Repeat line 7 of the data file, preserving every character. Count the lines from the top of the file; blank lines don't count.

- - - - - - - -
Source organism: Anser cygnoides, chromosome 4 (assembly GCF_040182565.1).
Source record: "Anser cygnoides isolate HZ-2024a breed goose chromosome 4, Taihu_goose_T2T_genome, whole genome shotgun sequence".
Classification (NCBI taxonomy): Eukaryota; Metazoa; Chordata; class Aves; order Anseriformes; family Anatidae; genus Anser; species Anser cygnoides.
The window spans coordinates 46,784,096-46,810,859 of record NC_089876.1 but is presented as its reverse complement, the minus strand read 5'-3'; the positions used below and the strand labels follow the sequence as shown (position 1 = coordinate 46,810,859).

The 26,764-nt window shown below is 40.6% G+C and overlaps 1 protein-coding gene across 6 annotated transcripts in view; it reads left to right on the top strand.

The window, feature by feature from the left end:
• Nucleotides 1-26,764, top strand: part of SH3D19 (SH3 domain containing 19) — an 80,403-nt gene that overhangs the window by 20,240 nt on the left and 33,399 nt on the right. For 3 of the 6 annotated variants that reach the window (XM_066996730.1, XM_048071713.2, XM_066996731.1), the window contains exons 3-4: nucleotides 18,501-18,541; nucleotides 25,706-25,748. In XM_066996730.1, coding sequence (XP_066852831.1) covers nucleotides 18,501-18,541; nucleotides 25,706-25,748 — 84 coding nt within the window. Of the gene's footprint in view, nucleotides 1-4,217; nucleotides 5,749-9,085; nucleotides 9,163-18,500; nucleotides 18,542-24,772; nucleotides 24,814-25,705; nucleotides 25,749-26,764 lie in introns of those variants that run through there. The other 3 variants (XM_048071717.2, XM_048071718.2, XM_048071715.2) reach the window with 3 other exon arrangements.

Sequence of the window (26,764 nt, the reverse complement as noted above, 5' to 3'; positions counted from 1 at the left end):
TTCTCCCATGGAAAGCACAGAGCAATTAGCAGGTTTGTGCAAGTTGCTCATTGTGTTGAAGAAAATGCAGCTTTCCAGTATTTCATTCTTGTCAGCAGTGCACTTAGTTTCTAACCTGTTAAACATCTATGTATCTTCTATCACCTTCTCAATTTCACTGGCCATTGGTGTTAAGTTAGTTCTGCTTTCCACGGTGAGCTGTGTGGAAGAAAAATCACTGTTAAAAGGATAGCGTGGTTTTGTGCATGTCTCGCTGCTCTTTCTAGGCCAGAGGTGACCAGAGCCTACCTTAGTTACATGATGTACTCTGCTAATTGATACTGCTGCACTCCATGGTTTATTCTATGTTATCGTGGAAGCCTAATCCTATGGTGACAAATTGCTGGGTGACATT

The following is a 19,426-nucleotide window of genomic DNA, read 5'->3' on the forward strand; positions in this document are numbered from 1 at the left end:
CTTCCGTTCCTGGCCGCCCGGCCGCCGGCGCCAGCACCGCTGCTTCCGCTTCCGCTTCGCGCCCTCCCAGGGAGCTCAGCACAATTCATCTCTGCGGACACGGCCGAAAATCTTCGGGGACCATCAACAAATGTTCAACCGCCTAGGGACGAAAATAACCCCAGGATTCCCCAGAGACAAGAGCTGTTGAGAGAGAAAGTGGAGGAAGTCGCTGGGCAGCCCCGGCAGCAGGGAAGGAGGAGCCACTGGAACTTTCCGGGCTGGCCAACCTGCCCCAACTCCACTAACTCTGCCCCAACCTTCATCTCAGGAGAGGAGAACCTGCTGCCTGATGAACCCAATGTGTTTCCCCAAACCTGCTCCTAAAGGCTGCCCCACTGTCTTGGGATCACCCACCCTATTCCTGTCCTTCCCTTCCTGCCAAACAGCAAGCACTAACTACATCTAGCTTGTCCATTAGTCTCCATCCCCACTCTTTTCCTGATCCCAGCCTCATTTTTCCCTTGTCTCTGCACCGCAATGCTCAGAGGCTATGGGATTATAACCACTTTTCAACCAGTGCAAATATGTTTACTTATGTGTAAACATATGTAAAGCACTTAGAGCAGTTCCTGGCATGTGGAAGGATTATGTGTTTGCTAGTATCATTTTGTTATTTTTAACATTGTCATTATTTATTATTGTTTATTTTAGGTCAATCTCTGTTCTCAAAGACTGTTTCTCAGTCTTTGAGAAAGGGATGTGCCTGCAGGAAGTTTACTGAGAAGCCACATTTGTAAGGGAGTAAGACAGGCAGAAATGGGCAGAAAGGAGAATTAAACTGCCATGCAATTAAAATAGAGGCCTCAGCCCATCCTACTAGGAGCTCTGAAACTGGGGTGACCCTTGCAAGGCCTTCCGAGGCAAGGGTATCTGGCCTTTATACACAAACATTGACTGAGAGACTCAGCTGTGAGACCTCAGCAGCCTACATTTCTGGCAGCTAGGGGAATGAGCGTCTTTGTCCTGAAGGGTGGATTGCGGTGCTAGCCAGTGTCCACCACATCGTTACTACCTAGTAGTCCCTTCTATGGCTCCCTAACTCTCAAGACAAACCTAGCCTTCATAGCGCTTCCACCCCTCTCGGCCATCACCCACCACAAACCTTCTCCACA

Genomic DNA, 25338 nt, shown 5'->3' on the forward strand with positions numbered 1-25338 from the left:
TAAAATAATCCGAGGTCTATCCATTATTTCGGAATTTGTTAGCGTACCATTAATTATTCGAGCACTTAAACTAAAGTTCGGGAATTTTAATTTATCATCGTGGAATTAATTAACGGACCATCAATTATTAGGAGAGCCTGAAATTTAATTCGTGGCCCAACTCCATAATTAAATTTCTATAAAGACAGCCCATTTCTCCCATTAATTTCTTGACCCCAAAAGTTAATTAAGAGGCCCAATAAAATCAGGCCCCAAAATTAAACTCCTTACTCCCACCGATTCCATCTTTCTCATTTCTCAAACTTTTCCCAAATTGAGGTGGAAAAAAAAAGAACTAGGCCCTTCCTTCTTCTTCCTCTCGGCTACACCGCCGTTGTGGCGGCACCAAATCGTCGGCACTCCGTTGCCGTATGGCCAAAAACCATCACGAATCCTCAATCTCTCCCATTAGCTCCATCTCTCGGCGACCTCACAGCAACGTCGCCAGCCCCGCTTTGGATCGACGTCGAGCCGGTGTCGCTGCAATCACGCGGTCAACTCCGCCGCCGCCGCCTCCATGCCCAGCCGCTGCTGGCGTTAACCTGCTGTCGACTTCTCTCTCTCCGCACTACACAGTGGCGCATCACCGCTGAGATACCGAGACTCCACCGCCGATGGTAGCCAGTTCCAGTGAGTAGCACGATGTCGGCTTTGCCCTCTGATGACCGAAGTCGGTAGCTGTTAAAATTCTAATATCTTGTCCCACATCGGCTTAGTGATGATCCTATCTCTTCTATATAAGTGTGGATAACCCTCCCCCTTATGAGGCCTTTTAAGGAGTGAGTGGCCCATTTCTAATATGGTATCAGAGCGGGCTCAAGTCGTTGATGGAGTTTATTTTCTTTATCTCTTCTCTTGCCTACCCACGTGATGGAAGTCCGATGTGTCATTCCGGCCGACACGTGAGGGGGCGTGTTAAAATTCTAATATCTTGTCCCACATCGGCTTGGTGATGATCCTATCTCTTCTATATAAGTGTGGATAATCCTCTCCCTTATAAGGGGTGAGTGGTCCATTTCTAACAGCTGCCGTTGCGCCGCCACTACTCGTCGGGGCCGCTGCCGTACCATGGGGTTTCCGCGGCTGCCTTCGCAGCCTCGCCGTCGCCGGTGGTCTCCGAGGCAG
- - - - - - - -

• Nucleotides 1-26,764, top strand: part of SH3D19 (SH3 domain containing 19) — an 80,403-nt gene that overhangs the window by 20,240 nt on the left and 33,399 nt on the right. For 3 of the 6 annotated variants that reach the window (XM_066996730.1, XM_048071713.2, XM_066996731.1), the window contains exons 3-4: nucleotides 18,501-18,541; nucleotides 25,706-25,748. In XM_066996730.1, coding sequence (XP_066852831.1) covers nucleotides 18,501-18,541; nucleotides 25,706-25,748 — 84 coding nt within the window. Of the gene's footprint in view, nucleotides 1-4,217; nucleotides 5,749-9,085; nucleotides 9,163-18,500; nucleotides 18,542-24,772; nucleotides 24,814-25,705; nucleotides 25,749-26,764 lie in introns of those variants that run through there. The other 3 variants (XM_048071717.2, XM_048071718.2, XM_048071715.2) reach the window with 3 other exon arrangements.